San Francisco's St. Mary's Cathedral to remove sprinklers that drenched homeless

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After an outcry from the mayor and the community, Saint Mary's Cathedral has decided to remove sprinklers that were used to douse homeless seeking refuge and warmth from the church.

Saint Mary's Cathedral in San Francisco is accused of turning the sprinklers on the homeless who were seeking refuge and warmth from the church. A lot of people are shocked by what was done, and now the church is having a change of heart.

The Catholic Church is all about service. It's about helping the needy and the homeless. It certainly does a lot of that in San Francisco. But that was not what the critics were talking about on Wednesday.

Homeless like to sleep in the church's covered doorways to protect themselves from the elements. But if you look directly above, you'll see a spout that sprays water on them while they sleep.

St. Mary's Cathedral is accused of using well-timed sprinklers to prevent the homeless from taking shelter at the landmark church in San Francisco, March 18, 2015.



It's the solution that has now led to an image problem.

"Now, we are sorry that our intentions have been misunderstood, and recognize that the method was ill-conceived," said Bishop William Justice.

Justice didn't order those sprinklers to be installed in the alcoves outside St. Mary's. But on Wednesday he answered questions after revelations that for two years, the church has used them to douse any homeless person who sleeps beneath.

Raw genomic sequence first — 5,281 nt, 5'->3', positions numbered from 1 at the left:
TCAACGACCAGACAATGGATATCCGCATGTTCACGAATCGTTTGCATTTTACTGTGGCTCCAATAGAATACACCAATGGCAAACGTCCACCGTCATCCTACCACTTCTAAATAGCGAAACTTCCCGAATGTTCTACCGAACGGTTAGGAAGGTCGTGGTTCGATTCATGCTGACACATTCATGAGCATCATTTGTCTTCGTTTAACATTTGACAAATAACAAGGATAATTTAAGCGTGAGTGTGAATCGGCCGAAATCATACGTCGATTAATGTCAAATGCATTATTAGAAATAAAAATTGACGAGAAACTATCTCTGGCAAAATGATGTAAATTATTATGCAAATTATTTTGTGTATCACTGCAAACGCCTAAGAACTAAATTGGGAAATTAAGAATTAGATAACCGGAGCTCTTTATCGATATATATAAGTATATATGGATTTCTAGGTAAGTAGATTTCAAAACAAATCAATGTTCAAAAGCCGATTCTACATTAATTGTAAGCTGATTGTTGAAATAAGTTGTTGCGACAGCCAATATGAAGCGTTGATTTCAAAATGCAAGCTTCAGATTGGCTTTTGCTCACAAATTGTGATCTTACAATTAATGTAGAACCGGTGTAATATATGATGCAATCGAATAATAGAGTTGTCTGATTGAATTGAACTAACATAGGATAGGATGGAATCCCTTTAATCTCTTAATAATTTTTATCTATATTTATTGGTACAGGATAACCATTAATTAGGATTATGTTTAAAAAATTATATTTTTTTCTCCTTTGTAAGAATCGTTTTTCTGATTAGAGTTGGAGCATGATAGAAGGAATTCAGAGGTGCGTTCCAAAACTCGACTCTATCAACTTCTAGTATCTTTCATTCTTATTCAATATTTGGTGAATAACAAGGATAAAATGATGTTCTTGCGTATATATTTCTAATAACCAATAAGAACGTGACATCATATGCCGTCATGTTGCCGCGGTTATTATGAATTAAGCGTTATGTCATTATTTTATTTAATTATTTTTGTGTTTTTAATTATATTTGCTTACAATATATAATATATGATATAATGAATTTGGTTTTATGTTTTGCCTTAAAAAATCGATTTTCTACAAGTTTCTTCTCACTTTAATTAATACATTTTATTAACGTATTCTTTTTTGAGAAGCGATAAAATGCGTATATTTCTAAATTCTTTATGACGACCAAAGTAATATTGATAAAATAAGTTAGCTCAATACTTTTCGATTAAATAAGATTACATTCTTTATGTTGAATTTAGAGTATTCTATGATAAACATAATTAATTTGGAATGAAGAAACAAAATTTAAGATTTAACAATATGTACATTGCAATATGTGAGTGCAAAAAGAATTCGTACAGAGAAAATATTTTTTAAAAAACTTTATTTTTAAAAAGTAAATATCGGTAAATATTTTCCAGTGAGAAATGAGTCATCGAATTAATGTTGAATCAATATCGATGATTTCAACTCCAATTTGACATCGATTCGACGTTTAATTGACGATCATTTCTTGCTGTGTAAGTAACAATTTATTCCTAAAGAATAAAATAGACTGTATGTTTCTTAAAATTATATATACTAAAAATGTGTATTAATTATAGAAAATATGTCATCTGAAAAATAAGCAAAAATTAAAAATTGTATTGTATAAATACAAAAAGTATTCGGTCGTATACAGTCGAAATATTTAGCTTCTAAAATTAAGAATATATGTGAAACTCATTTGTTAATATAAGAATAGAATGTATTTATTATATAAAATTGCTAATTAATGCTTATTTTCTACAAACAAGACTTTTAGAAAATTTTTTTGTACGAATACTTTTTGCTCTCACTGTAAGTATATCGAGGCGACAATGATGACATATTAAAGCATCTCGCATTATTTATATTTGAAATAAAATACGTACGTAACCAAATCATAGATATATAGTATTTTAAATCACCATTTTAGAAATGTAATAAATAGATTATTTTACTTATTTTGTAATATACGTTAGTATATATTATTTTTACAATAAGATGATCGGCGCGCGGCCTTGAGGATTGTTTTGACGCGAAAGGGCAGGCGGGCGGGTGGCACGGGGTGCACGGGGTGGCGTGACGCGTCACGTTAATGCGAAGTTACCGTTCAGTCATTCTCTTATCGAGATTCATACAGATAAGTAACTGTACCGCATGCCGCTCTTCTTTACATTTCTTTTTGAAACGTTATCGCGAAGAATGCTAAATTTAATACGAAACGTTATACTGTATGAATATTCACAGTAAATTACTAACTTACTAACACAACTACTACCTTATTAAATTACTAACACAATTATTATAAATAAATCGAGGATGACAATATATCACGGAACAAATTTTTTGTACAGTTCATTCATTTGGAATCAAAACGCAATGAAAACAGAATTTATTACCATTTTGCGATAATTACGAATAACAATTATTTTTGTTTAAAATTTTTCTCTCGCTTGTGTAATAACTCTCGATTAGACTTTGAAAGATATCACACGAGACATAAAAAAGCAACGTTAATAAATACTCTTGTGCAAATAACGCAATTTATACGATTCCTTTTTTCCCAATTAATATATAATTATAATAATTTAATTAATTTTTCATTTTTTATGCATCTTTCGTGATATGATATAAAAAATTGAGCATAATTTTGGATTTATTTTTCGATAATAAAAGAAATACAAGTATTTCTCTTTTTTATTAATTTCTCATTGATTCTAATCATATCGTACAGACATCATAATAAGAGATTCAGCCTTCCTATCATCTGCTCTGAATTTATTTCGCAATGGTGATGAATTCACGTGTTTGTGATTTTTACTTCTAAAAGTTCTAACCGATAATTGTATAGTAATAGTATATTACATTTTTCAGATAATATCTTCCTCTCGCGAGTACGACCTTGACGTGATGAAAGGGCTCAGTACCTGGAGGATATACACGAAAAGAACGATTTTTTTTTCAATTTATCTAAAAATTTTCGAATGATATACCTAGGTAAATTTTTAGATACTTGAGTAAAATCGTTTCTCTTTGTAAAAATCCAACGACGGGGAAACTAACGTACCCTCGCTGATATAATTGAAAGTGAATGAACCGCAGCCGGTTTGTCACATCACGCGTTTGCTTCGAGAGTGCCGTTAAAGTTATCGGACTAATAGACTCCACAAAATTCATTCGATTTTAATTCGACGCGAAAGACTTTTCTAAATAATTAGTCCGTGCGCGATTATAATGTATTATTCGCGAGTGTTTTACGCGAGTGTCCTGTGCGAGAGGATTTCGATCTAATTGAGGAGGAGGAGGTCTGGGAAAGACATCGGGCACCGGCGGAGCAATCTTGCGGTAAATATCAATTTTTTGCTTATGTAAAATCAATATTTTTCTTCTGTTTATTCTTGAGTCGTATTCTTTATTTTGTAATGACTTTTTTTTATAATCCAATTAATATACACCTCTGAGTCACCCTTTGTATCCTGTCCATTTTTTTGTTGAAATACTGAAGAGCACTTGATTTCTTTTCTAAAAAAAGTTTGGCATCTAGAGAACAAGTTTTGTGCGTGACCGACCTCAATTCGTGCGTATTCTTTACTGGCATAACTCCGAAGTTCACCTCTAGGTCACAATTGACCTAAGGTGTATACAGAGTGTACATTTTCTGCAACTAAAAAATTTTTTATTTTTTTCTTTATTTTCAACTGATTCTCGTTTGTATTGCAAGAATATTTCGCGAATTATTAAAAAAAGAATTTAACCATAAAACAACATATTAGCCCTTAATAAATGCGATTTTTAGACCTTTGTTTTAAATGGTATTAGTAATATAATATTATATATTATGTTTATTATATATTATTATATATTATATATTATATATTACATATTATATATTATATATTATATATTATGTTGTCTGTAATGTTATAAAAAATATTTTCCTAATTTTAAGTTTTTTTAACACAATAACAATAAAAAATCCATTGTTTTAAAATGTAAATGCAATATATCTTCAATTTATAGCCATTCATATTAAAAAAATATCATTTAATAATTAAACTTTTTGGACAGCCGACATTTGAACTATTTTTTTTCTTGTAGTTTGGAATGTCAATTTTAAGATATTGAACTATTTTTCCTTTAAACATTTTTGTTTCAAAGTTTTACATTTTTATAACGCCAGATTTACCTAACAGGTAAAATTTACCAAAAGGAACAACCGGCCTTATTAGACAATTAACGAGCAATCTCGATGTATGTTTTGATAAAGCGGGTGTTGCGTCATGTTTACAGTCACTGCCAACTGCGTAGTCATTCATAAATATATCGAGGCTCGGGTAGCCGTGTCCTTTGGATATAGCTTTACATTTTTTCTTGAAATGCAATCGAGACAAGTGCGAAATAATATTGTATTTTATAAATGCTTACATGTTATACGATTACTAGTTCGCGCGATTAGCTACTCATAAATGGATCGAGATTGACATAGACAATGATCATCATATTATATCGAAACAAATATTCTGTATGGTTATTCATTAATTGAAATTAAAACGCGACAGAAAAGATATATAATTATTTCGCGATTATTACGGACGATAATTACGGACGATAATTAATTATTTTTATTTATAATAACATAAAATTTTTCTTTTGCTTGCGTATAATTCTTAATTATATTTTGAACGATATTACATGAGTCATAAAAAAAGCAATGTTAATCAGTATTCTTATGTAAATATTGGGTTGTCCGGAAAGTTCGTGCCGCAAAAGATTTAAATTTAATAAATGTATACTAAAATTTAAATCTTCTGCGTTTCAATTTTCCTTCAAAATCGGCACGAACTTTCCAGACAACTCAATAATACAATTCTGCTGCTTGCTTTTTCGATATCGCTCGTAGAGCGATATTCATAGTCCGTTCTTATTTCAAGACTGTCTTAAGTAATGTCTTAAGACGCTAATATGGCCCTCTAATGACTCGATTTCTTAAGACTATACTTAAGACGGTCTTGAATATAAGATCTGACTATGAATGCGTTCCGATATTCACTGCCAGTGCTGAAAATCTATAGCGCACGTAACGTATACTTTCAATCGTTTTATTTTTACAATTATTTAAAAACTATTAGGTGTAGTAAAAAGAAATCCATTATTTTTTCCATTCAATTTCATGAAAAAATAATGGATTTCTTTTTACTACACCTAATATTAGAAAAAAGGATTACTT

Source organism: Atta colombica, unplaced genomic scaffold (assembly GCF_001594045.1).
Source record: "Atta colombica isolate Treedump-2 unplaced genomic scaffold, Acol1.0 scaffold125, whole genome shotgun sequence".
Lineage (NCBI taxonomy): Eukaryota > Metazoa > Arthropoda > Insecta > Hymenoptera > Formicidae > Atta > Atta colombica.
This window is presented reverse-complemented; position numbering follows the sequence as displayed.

The Archdiocese of San Francisco also heard criticism from the homeless themselves.

"That's bad, that's real bad," said one man.

And even from the mayor.

"The individual actions of this, it kinda makes your head spin a bit about why this would be done," said Mayor Ed Lee.

A homeless man named Ignacio slept outside the church on Tuesday night. He placed his sleeping bag near the main entrance to stay dry. That's because he said under the covered doorways, "the water comes down every 30 minutes."

Throughout the night, he said water sprays from a spout above, soaking the homeless and their things.

One person camping out in one of the nooks came prepared with an umbrella.

A homeless man uses an umbrella to guard himself against drips of water at St. Mary's Cathedral in San Francisco on March 18, 2015.



On Wednesday morning, ABC7 News found damp socks and other clothing and ground and stairs that were still wet. There are "No Trespassing" signs on the walls.

The church's unintended message is as contradictory as the study in contrasts outside every morning. Statues send messages of welcome and charity while the homeless outside reflect despair and desperation.

"The purpose was to make the cathedral grounds as well as the homeless people, who happen to be on the grounds, safer," Justice said.

But clearly, it failed. The homeless adapted and left behind filth.

ABC7 News found drug paraphernalia, including a hidden crack pipe inside a small water faucet door.

A crack pipe was found inside a small water faucet door at Saint Mary's Cathedral in San Francisco on March 18, 2015.



"It was to hopefully move the homeless out of the alcoves so that would not become a place for all that stuff,"

Early Wednesday afternoon, the church announced it will dismantle the sprinkler system. There will be more rains of not-so-holy water, as of Wednesday night.

"Even for people who do a lot for the homeless, the problem is persistent and it gets to be difficult," said Archdiocese of San Francisco spokesperson Larry Kramer.

So much for good intentions and less than perfect outcomes.

Related Topics:
religionhomelesswatercatholic churchdrugdrugscharitiescharityed leeSan Francisco
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